Located in Kenya, Kibera is notorious for being one of the world’s largest and most impoverished slums. There is no exact number for how many individuals are living in Kibera, but estimates range from 170,000 to one million people. In Kibera, overcrowding is common and living conditions are in disarray. In Africa’s largest slum, housing conditions and toilets are unsanitary, alcohol abuse and crime is an everyday reality and access to electricity and clean water is limited.
Living Conditions in Kibera
The population of Kibera lives in small shacks made up of mud walls and corrugated tin roofs. The shacks are 12 foot by 12 foot and as many as up to 8 people will share one. These shacks are all grouped together into plots, and most plots do not have toilet facilities. Since many of Kibera’s residents do not have access to toilets, they will relieve themselves in the street or by the main railroad that runs through the slum. This causes a major issue for sanitation conditions.
Open sewers are also fairly common. If the plot is a larger one, which typically constitutes 50 families, there will be one latrine for the plot to share. Once it is full, boys are employed to empty and clean it. This is usually done by taking its contents and dumping them into the river. Not only is the process unsanitary for those collecting the waste but it also contaminates the nearby water sources.
Alcoholism in Kibera
Chang’aa, a homemade alcoholic brew, is common in Africa’s largest slum. Because it is cheaper and significantly stronger than a traditional brew, it is more popular. However, if Chang’aa is made incorrectly, it can pose serious threats to those who consume it because contains high levels of methanol . There are charities in place that are attempting to demonstrate how to make Chang’aa in the correct manner so that it is safer to consume.
In Kibera, daily crime is a reality for many of its residents. Since more than 50 percent of Kibera’s population is unemployed, many people drink throughout the day, which contributes to Kibera’s problems of widespread crime. In one three-month period, 98.8 percent of residents living in Kenya’s slums reported being witness to a crime. Overall, theft contributes to 35 percent of the crime rates. One study found that the main causes of crimes were the high levels of poverty and unemployment. Kibera also has an extremely high number of gangs in the city of Nairobi.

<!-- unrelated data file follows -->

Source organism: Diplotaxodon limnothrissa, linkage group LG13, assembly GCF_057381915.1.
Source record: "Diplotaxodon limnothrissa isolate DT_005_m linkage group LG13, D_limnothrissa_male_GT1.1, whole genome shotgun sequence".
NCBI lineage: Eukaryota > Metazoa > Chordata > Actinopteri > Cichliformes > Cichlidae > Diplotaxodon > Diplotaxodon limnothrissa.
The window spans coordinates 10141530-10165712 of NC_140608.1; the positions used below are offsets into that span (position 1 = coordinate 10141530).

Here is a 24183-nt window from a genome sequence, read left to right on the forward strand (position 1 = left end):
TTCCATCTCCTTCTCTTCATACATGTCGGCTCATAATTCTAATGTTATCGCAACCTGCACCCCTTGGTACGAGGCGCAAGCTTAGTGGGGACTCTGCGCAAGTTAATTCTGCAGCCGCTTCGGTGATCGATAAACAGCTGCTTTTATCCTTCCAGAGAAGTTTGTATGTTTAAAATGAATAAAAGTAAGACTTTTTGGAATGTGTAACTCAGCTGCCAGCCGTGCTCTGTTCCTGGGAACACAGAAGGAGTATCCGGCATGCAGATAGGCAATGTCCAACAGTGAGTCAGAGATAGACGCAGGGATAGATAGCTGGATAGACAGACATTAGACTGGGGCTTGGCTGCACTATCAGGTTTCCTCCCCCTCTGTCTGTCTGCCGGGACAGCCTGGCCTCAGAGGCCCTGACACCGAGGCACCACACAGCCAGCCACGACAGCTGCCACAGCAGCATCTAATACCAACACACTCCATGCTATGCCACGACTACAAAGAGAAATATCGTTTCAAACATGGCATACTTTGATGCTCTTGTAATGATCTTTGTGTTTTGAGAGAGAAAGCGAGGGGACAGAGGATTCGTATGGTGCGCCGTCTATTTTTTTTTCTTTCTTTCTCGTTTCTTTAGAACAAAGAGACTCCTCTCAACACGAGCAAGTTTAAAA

Basic Necessities in Kibera
Only about 20 percent of Kibera has electricity, and clean water is scarce. Prior to 2015, what little electricity there was in Kibera was brought in through illegal power connections. Kenya’s national utility started implementing a program to take down the illegal connections and install the correct ones. Since then, electricity has gone from 5,000 households to 150,000 households. A big part of why electricity is so scarce in Kibera is that it is not affordable to most families because so many live on less than a dollar a day.
Along with electricity, many homes are lacking running water, which forces Kibera’s residents to purchase water from private vendors who sell it at a marked up price.
The water sold to the people is not always stored or sanitized properly, which leads to disease. However, this sold water is not available every day for each village of Kibera. If there is no water in one village, then residents will travel to a neighboring village to collect water, which can take up to two hours. The good news is that there are multiple initiatives in place to facilitate access to water in Kibera.
Bringing Water to Kibera
One effort to bring water to Kibera is a course at Stanford that is helping residents to access water through the use of cellphones. Cellphones in Kibera are common because of how cheap they are. This course is working on technology that will show the people of Kibera where water is available on a specific day by simply dialing a number.
More recently, the governor of Nairobi has distributed more than 1000 water tanks under the Ward Based Water Projects. Each tank is capable of containing 10,000 liters. Along with this distribution, Governor Sonko now pledges to drill 20 boreholes throughout Nairobi with most of them in slum areas. This will help with the water shortage in Kibera.
Life in Kibera poses a great number of problems; however, there are strategies being put into place to give a better quality of life to the residents of Africa’s largest slum. Hopefully, with the help of some of these strategies, living conditions will improve.
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